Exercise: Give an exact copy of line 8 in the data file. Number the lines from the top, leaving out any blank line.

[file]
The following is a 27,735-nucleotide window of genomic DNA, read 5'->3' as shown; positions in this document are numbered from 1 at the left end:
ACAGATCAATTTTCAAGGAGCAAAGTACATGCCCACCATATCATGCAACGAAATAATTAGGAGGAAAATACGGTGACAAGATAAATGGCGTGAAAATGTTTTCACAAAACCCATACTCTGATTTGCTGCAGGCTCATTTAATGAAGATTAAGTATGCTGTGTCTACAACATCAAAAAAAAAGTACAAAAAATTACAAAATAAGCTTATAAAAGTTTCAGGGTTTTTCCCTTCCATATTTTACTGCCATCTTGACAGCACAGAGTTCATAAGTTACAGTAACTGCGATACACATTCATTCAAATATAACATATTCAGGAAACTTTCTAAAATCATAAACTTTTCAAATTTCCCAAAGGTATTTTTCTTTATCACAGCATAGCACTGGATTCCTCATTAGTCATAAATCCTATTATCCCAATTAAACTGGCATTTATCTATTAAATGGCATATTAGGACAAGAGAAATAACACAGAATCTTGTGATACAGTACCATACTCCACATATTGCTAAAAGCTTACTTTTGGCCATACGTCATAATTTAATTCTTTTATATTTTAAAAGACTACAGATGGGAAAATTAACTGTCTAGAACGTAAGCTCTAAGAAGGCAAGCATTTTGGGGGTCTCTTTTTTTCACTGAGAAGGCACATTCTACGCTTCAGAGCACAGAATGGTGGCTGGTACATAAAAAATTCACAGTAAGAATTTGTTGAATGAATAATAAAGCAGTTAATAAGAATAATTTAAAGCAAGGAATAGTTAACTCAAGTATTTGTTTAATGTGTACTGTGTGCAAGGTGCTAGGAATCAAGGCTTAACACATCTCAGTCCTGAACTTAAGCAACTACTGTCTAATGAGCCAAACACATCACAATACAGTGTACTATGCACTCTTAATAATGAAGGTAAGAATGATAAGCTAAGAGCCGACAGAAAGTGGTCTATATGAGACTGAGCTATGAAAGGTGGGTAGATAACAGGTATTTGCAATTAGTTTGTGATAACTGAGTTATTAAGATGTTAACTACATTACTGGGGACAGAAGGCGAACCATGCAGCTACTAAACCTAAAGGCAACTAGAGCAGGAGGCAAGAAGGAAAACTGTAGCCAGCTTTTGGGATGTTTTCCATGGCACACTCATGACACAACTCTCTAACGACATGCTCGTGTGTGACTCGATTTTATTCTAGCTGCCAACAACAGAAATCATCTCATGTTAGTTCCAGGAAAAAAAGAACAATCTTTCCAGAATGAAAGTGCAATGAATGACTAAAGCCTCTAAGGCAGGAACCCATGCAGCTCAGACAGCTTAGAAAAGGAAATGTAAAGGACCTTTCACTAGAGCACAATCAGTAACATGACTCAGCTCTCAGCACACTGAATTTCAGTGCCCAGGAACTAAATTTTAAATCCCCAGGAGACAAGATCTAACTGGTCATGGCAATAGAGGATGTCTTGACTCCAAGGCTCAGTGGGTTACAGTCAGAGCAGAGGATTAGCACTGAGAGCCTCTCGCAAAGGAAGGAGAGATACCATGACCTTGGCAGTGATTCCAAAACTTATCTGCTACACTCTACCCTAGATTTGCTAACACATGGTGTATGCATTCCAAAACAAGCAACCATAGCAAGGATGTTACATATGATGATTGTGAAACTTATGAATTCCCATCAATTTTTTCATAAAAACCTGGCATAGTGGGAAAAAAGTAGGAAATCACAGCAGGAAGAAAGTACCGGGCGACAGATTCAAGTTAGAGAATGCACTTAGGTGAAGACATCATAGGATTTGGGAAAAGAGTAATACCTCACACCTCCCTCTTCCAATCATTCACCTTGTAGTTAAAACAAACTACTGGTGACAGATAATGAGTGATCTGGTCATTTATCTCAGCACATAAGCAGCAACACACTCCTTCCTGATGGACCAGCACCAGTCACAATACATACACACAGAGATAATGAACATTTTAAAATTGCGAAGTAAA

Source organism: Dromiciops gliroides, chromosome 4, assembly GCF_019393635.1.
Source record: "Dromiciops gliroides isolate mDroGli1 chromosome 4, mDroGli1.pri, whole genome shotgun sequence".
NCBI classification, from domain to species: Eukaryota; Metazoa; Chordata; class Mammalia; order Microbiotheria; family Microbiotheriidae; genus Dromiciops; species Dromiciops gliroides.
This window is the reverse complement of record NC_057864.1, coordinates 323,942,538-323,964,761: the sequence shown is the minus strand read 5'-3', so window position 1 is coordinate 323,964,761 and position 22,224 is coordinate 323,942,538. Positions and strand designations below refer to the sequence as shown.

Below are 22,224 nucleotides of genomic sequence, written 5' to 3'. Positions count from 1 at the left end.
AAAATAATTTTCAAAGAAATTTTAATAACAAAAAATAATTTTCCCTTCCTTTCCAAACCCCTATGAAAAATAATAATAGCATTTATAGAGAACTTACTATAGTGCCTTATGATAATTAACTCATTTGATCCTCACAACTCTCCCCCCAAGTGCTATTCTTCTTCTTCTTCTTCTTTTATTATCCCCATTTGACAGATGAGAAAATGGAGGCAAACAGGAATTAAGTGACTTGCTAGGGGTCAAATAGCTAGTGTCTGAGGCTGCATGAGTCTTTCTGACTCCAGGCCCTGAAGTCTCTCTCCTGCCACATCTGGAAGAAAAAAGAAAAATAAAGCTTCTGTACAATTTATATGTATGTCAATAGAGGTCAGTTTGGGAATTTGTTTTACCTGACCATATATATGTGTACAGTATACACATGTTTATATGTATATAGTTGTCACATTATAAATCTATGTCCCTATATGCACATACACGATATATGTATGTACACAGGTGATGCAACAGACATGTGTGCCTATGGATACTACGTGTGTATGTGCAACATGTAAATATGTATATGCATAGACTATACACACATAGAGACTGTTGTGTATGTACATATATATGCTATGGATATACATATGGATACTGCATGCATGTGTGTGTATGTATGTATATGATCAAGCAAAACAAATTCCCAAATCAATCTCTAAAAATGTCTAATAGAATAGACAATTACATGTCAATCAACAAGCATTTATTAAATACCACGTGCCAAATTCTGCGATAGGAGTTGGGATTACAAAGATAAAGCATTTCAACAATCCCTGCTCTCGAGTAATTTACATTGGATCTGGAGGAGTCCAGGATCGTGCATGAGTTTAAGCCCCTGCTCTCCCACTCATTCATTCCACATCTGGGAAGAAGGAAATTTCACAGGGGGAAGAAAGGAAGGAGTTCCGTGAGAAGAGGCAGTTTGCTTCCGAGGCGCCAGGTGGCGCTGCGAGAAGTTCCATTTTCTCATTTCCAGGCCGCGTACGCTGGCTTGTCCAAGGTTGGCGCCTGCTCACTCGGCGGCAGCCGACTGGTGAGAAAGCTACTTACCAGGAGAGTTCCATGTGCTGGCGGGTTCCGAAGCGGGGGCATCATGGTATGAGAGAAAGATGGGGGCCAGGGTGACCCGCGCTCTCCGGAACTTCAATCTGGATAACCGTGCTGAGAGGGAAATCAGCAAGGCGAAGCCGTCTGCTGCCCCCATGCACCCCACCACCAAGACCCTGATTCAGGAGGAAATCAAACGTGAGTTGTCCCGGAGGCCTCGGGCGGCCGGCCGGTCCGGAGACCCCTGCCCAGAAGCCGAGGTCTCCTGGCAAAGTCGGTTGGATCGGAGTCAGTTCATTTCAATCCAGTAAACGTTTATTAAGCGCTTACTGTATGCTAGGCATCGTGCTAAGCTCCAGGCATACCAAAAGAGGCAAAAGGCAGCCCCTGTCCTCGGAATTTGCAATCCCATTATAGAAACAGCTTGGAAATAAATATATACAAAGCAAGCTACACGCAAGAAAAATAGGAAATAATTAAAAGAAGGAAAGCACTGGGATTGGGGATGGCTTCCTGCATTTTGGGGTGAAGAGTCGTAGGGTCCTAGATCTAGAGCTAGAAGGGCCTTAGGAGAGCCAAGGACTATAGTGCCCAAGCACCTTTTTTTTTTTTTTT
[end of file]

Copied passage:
AAAATAATTTTCAAAGAAATTTTAATAACAAAAAATAATTTTCCCTTCCTTTCCAAACCCCTATGAAAAATAATAATAGCATTTATAGAGAACTTACTATAGTGCCTTATGATAATTAACTCATTTGATCCTCACAACTCTCCCCCCAAGTGCTATTCTTCTTCTTCTTCTTCTTTTATTATCCCCATTTGACAGATGAGAAAATGGAGGCAAACAGGAATTAAGTGACTTGCTAGGGGTCAAATAGCTAGTGTCTGAGGCTGCATGAGTCTTTCTGACTCCAGGCCCTGAAGTCTCTCTCCTGCCACATCTGGAAGAAAAAAGAAAAATAAAGCTTCTGTACAATTTATATGTATGTCAATAGAGGTCAGTTTGGGAATTTGTTTTACCTGACCATATATATGTGTACAGTATACACATGTTTATATGTATATAGTTGTCACATTATAAATCTATGTCCCTATATGCACATACACGATATATGTATGTACACAGGTGATGCAACAGACATGTGTGCCTATGGATACTACGTGTGTATGTGCAACATGTAAATATGTATATGCATAGACTATACACACATAGAGACTGTTGTGTATGTACATATATATGCTATGGATATACATATGGATACTGCATGCATGTGTGTGTATGTATGTATATGATCAAGCAAAACAAATTCCCAAATCAATCTCTAAAAATGTCTAATAGAATAGACAATTACATGTCAATCAACAAGCATTTATTAAATACCACGTGCCAAATTCTGCGATAGGAGTTGGGATTACAAAGATAAAGCATTTCAACAATCCCTGCTCTCGAGTAATTTACATTGGATCTGGAGGAGTCCAGGATCGTGCATGAGTTTAAGCCCCTGCTCTCCCACTCATTCATTCCACATCTGGGAAGAAGGAAATTTCACAGGGGGAAGAAAGGAAGGAGTTCCGTGAGAAGAGGCAGTTTGCTTCCGAGGCGCCAGGTGGCGCTGCGAGAAGTTCCATTTTCTCATTTCCAGGCCGCGTACGCTGGCTTGTCCAAGGTTGGCGCCTGCTCACTCGGCGGCAGCCGACTGGTGAGAAAGCTACTTACCAGGAGAGTTCCATGTGCTGGCGGGTTCCGAAGCGGGGGCATCATGGTATGAGAGAAAGATGGGGGCCAGGGTGACCCGCGCTCTCCGGAACTTCAATCTGGATAACCGTGCTGAGAGGGAAATCAGCAAGGCGAAGCCGTCTGCTGCCCCCATGCACCCCACCACCAAGACCCTGATTCAGGAGGAAATCAAACGTGAGTTGTCCCGGAGGCCTCGGGCGGCCGGCCGGTCCGGAGACCCCTGCCCAGAAGCCGAGGTCTCCTGGCAAAGTCGGTTGGATCGGAGTCAGTTCATTTCAATCCAGTAAACGTTTATTAAGCGCTTACTGTATGCTAGGCATCGTGCTAAGCTCCAGGCATACCAAAAGAGGCAAAAGGCAGCCCCTGTCCTCGGAATTTGCAATCCCATTATAGAAACAGCTTGGAAATAAATATATACAAAGCAAGCTACACGCAAGAAAAATAGGAAATAATTAAAAGAAGGAAAGCACTGGGATTGGGGATGGCTTCCTGCATTTTGGGGTGAAGAGTCGTAGGGTCCTAGATCTAGAGCTAGAAGGGCCTTAGGAGAGCCAAGGACTATAGTGCCCAAGCACCTTTTTTTTTTTTTTT